I just went to a friend’s wedding the other day— and man, it was so much fun.
Singing, dancing, drinking, eating— the air full of merriment and joy.
The greatest joy
What is one of the greatest joys in life?
Friendship, companionship, and love.
The sweet conversation with a loved one that goes on for hours, with the smell of delicious food in the air.
The “catching up” with an old friend— the reminiscing of sweet old memories.
The belly-roaring laughter, and acting like a kid again.
Not concerning or worrying about your life’s problems— but focusing on the positive and the benefits you already have in life.
Sharing a gift with a friend— why would you want to live in the world as a billionaire if you didn’t have the opportunity to share your gifts with your loved ones?
Other simple joys
Making yourself look like a fool and dancing on the dance floor without concerning how others see you.
Taking photos like a child again— making fun snapshots because you enjoy it, rather than worrying if you are taking “good” photos.
Singing (even though you can’t sing) at the top of your voice with the windows rolled up in your car, and having the people outside look at you like you’re crazy.
Engrossing yourself in a book, letting time slip though your fingers. Not even stopping to eat.
The joy of giving a print of yours to a friend, and seeing the genuine smile and joy it brings them.
Making a scrapbook for a loved one, and reflecting on the fun adventures you’ve (already) had in the past— rather than worrying about the places you haven’t traveled to yet.
Thank God we’re human
Friend, there is so much to be joyful and grateful for in life.
I was thinking— man, it is so wonderful to be a (social) human being. All of my favorite memories in life haven’t been the food I ate, the coffee I drank, the exotic places I’ve visited— but rather the precious time I spent with people that I cared about.
For example, I personally don’t care for Dubai at all for a city. It is like a really boring suburb, with the desert all around, and the only place to have “fun” is the mall. But the friends I have in Dubai are amazing— so full of life, love, and an appreciation for friendship (and simple and delicious meals together).
I have a very simple nuclear family— it is more or less me, my mom, and my sister. We are a small little trio— yet we understand each other so well. We are easy-going; not picky, and the greatest joy we share is going camping together, enduring the cold, and eating (delicious) BBQ meat over a campfire.
I am so grateful for the love I share with Cindy. I lose my patience with her often and get angry at her. But looking at her perfectly-circle (sometimes crazy) eyes— I beam with joy. She’s taught me so much about being more considerate towards others, to be less irrational, and also has exposed me so much to history, culture, and art.
I am grateful for my father, even though he has “done my family wrong” a lot in the past. I know he still has a lot of love for me and my family— and he has been through tough times when he was young.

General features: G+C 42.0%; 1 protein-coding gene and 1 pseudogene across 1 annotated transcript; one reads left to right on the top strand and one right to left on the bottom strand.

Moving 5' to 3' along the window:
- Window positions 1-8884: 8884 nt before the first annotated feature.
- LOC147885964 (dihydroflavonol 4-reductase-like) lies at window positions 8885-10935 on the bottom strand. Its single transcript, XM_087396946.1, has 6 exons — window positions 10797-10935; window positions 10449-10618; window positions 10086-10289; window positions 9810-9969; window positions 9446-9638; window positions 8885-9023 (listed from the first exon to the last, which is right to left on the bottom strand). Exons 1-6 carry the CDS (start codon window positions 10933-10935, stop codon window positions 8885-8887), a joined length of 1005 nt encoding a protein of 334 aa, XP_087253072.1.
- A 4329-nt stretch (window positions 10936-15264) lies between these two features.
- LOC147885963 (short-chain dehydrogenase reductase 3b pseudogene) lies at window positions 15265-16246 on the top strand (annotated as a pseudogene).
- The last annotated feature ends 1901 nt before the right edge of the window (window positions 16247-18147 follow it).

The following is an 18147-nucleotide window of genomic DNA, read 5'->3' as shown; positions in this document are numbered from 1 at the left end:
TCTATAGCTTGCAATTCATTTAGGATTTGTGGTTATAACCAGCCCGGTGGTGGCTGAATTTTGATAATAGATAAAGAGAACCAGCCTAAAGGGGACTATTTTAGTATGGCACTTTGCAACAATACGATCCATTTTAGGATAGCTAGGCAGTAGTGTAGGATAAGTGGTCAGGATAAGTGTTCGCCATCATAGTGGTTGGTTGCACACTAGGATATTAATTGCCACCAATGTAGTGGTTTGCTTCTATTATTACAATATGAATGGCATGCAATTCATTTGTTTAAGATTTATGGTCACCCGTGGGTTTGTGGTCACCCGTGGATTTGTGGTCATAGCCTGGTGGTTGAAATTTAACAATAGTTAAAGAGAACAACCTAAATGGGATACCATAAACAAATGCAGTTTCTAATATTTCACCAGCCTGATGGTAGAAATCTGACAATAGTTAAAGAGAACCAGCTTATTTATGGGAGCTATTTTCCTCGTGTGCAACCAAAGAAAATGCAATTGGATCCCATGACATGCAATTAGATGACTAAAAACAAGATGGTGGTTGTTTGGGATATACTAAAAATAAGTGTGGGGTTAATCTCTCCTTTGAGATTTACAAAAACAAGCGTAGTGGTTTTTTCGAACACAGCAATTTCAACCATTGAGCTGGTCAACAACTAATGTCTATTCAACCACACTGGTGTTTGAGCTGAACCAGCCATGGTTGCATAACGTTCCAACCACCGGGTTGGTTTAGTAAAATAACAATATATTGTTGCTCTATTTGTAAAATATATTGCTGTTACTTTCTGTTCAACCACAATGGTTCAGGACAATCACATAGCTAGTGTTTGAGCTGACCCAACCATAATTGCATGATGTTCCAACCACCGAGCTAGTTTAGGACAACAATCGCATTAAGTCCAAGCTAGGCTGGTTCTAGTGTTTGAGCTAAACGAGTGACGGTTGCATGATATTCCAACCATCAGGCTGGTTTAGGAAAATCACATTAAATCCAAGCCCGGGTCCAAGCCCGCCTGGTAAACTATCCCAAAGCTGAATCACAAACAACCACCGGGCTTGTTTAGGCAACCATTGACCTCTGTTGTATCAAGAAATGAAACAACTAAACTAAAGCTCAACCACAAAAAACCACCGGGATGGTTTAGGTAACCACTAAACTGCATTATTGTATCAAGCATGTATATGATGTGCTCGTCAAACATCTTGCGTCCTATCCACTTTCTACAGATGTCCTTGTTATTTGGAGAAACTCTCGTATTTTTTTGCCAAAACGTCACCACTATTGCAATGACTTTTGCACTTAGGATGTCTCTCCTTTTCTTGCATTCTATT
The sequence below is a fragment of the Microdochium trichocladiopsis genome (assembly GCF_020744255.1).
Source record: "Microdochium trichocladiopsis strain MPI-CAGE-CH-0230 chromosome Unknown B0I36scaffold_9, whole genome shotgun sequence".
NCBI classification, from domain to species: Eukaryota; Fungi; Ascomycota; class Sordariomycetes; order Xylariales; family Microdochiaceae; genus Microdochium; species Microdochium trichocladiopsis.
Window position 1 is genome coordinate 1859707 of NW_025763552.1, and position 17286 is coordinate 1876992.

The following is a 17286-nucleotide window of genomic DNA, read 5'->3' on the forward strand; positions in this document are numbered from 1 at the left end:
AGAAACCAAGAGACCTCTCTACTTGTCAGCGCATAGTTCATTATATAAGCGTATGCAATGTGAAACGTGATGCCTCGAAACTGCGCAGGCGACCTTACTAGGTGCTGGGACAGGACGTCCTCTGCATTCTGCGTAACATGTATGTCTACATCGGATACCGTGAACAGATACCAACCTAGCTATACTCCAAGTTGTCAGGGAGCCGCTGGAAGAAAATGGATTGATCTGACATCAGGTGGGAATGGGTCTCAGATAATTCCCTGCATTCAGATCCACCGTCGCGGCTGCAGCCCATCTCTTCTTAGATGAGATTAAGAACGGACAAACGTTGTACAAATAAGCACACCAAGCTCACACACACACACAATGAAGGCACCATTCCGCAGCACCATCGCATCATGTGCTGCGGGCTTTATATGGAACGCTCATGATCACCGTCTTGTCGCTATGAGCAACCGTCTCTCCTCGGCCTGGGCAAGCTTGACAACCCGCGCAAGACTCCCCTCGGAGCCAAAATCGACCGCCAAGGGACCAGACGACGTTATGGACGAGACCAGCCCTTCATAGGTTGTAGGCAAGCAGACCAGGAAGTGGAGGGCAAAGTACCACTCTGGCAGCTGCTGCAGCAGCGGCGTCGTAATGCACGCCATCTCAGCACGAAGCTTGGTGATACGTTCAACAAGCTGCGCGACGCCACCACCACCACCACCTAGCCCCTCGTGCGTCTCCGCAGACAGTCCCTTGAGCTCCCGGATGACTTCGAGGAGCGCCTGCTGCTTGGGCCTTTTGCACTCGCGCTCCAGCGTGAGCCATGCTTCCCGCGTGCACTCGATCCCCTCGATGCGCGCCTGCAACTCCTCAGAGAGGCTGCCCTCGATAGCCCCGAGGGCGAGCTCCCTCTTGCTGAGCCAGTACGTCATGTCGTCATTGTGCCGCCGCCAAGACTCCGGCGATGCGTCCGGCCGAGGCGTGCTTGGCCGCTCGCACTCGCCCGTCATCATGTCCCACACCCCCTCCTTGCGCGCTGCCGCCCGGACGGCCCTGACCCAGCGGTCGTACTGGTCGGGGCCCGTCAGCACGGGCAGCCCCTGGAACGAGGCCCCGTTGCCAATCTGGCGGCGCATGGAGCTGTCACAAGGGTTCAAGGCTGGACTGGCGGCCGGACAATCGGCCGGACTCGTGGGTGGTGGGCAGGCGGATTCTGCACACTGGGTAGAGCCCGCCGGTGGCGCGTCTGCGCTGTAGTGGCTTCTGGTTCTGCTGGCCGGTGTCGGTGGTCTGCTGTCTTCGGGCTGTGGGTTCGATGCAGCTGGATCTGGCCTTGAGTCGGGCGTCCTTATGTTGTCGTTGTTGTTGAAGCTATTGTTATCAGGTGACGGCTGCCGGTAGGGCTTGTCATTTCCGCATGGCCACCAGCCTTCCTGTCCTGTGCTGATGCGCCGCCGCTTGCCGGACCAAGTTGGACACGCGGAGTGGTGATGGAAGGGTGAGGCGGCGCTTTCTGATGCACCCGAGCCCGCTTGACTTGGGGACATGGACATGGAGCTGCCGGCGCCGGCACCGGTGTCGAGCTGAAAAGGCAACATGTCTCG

I’m grateful for all the difficulties I endured as a child. I think growing up with little to no money, the stress of not knowing if my mom could pay the rent that month (and if I was going to be homeless next month), and having little was the best teacher. This taught me a sense of what is really “necessary” (food, shelter, love) and what isn’t necessary (Playstation, expensive clothes, other bullshit). In-fact, if I didn’t grow up “poor”, I would have never gotten the hustle and entrepreneurial drive that causes me to hustle today. I see all of the people I know who grew up rich and entitled— they are not doing anything meaningful with their life. Not really their fault— being grown up having everything never teaches you independence.
Don’t take your friends for granted
Anyways, going back to the point in the beginning of this letter— friendship is one of our sweetest gifts from God (or whatever spiritual power or concept you believe in). And even if you’re an atheist and don’t believe in God; you have to admit friendship is amazing.
Friendship costs little. All you need is the company of another.
When you meet up with a friend, you don’t need expensive food, drink, or entertainment. Who you decide to eat with is much more important than what you decide to eat.
I read once that one of the biggest regrets people have in life is not keeping better touch with their friends and loved ones. A lot of people on their deathbeds regret losing touch with old friends. When I am old and about to die; I don’t want to be surrounded with stacks of dollar bills, BMW’s, Leica’s, and high-end gadgets. I just want the warmth and company of my future children, my friends, and family.
Isolated living = depression
Living in modern society is hard.
Even though we lived in shittier times in the past (death, poverty, exile, starvation), one of the benefits is that people lived more communally, and family-ties were a lot more tightly-knit.
Today’s modern society advocates individuality and freedom over the family and the community. The benefit— more innovation and creativity and freedom. The downside— more depression, anxiety, and loss of connection with friends and family.
The thing I am most grateful being in Socal with Cindy’s family is the time I spent time with them. We’re also very fortunate that Cindy’s brother lives on the same block as her family’s home. My favorite times just involve seeing them everyday, having lunch and dinner together, and just sharing company.